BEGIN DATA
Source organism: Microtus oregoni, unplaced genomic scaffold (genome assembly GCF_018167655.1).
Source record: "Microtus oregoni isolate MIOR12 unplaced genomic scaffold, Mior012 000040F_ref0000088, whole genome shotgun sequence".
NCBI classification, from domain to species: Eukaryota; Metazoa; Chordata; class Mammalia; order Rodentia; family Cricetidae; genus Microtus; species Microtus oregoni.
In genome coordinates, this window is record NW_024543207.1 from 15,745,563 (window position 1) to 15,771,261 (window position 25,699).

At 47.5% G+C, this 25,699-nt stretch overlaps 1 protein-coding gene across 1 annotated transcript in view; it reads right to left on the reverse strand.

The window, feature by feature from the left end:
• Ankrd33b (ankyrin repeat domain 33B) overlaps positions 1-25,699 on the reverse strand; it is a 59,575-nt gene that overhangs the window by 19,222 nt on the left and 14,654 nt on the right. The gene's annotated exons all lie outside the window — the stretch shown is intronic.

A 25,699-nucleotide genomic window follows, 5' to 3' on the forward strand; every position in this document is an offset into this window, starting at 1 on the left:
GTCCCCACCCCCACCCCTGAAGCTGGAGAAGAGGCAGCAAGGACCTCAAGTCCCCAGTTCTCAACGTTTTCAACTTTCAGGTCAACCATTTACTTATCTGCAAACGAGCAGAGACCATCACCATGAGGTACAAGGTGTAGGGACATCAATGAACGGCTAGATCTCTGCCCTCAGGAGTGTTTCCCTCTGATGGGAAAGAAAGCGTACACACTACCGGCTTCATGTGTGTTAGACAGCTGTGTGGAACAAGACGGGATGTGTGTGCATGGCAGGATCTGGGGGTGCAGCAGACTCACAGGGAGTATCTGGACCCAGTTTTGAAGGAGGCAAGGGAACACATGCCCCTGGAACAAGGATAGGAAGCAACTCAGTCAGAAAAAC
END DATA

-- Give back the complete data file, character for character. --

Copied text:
Source organism: Microtus oregoni, unplaced genomic scaffold (genome assembly GCF_018167655.1).
Source record: "Microtus oregoni isolate MIOR12 unplaced genomic scaffold, Mior012 000040F_ref0000088, whole genome shotgun sequence".
NCBI classification, from domain to species: Eukaryota; Metazoa; Chordata; class Mammalia; order Rodentia; family Cricetidae; genus Microtus; species Microtus oregoni.
In genome coordinates, this window is record NW_024543207.1 from 15,745,563 (window position 1) to 15,771,261 (window position 25,699).

At 47.5% G+C, this 25,699-nt stretch overlaps 1 protein-coding gene across 1 annotated transcript in view; it reads right to left on the reverse strand.

The window, feature by feature from the left end:
• Ankrd33b (ankyrin repeat domain 33B) overlaps positions 1-25,699 on the reverse strand; it is a 59,575-nt gene that overhangs the window by 19,222 nt on the left and 14,654 nt on the right. The gene's annotated exons all lie outside the window — the stretch shown is intronic.

A 25,699-nucleotide genomic window follows, 5' to 3' on the forward strand; every position in this document is an offset into this window, starting at 1 on the left:
GTCCCCACCCCCACCCCTGAAGCTGGAGAAGAGGCAGCAAGGACCTCAAGTCCCCAGTTCTCAACGTTTTCAACTTTCAGGTCAACCATTTACTTATCTGCAAACGAGCAGAGACCATCACCATGAGGTACAAGGTGTAGGGACATCAATGAACGGCTAGATCTCTGCCCTCAGGAGTGTTTCCCTCTGATGGGAAAGAAAGCGTACACACTACCGGCTTCATGTGTGTTAGACAGCTGTGTGGAACAAGACGGGATGTGTGTGCATGGCAGGATCTGGGGGTGCAGCAGACTCACAGGGAGTATCTGGACCCAGTTTTGAAGGAGGCAAGGGAACACATGCCCCTGGAACAAGGATAGGAAGCAACTCAGTCAGAAAAAC